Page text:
A guy who cut the first film. He/she's a cutter of negatives, so "neg" is an adjective on the person/people.
Celluloid film, as in real "film", the original, used to be a process that produced a negative image on the first use.
For a black and white photo, this means that dark areas of the scene are light on the negative and light areas are dark. Light areas of the negative are clear. Dark areas are dark, not letting light through.
The next process was to print this film onto paper which was the photo that you would get to look at. This process shone a light throught the neagtive, so any areas of the negative that were clear let light through and exposed the photgraphic paper, which reacted by turning dark. This making it dark as the same area of the original scene.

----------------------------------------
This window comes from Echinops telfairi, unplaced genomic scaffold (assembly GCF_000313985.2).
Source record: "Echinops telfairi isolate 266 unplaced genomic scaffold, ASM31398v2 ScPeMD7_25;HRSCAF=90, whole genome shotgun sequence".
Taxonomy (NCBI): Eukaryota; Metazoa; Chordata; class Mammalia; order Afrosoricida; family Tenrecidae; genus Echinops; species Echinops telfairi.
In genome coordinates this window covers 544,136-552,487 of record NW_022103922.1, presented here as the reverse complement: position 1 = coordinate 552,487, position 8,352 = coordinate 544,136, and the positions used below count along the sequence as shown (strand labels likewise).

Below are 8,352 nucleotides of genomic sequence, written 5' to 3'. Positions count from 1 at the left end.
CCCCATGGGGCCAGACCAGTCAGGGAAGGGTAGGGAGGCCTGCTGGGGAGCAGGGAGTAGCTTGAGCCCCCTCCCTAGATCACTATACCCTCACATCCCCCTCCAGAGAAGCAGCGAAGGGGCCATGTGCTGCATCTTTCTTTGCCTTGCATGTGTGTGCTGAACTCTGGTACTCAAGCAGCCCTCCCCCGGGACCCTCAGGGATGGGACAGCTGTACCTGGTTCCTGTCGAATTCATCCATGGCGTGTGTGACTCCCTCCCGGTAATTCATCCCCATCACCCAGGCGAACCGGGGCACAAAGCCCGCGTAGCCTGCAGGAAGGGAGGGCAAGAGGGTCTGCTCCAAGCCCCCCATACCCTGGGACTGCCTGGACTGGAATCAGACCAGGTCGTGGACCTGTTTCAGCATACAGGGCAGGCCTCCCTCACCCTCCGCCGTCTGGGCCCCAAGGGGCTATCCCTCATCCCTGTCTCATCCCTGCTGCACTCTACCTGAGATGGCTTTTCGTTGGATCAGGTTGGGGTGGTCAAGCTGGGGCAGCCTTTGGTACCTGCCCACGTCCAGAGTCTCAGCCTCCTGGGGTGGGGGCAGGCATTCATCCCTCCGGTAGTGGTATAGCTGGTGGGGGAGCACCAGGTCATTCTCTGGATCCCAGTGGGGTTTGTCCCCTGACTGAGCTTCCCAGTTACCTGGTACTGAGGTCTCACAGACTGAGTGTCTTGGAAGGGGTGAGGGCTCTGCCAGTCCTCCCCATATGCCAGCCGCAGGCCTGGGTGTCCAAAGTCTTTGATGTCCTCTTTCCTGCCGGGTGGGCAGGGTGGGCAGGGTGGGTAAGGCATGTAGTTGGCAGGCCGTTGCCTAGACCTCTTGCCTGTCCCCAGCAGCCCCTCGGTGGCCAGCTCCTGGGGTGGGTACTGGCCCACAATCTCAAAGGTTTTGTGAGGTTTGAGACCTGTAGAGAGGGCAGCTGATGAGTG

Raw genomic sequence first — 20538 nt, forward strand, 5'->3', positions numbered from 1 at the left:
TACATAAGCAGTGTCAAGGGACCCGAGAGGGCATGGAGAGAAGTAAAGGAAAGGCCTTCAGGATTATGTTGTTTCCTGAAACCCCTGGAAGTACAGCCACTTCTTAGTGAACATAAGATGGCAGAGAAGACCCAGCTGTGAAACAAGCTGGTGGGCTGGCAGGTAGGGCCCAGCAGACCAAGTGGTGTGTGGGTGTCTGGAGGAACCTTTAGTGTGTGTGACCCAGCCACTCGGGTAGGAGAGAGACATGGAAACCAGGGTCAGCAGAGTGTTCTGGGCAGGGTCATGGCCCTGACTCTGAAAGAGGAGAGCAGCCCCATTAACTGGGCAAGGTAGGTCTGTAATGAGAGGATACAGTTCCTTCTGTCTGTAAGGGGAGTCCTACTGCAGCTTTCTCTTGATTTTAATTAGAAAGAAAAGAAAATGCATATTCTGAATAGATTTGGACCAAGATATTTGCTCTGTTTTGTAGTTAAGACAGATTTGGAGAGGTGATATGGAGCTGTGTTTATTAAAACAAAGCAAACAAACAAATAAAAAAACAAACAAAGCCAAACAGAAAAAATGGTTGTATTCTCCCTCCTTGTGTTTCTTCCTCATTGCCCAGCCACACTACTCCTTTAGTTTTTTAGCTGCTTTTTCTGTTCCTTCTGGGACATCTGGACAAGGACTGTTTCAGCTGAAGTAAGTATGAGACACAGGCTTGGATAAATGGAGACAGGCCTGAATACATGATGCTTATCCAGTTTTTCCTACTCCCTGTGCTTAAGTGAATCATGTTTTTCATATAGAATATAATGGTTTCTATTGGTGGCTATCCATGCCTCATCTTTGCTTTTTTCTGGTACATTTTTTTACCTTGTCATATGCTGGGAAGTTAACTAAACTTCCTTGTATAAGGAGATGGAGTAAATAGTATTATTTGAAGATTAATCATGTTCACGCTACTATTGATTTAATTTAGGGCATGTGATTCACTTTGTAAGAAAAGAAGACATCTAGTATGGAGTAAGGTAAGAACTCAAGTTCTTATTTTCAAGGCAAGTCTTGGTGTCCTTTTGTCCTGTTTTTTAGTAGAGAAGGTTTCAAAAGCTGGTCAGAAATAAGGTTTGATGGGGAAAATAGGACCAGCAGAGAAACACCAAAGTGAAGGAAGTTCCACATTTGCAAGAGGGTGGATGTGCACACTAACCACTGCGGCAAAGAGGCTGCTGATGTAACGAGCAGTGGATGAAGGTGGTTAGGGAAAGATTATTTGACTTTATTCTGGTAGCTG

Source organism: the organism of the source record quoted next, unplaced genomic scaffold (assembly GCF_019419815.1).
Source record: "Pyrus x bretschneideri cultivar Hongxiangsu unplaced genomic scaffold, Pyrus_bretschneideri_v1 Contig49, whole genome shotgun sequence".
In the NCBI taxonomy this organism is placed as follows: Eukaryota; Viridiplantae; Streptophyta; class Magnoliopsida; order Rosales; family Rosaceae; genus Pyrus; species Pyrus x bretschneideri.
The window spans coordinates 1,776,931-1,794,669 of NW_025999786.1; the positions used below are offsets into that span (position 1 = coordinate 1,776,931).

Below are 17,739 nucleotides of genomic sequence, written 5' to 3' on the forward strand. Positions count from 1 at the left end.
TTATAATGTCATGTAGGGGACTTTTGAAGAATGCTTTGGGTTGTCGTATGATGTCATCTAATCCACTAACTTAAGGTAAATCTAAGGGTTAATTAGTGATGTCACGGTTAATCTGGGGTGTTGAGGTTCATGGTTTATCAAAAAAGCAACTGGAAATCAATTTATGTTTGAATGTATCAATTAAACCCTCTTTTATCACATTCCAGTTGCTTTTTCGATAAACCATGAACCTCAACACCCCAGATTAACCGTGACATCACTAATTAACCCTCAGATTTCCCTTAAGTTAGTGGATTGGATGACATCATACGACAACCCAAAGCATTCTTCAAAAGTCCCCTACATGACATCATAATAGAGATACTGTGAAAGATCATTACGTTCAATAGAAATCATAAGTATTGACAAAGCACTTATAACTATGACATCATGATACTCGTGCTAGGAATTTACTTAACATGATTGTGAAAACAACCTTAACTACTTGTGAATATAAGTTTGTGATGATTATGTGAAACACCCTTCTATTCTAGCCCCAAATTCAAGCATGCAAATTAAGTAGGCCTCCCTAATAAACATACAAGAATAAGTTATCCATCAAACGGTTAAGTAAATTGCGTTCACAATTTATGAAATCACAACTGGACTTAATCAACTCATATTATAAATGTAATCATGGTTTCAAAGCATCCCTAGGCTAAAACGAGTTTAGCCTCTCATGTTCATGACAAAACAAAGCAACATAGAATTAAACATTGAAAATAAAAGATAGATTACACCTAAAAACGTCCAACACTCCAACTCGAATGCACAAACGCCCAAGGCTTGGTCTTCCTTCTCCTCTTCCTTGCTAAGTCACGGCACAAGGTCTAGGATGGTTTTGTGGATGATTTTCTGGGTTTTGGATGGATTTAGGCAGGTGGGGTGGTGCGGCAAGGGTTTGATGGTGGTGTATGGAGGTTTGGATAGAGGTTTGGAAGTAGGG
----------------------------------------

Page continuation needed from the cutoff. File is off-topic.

A lab that developed for you would develop the negatives and print to paper, any positives that you wanted. Any time you wanted, you could get more prints (positives) printed from the negatives.
For colour photos a similar thing happens, the negative has each of the colours inverted, light for dark, so when light shines through it it looks negatie, inverted. This light exposed photgraphic paper that darkened in that colour when exposed to light, making it back to the colour of the original scene.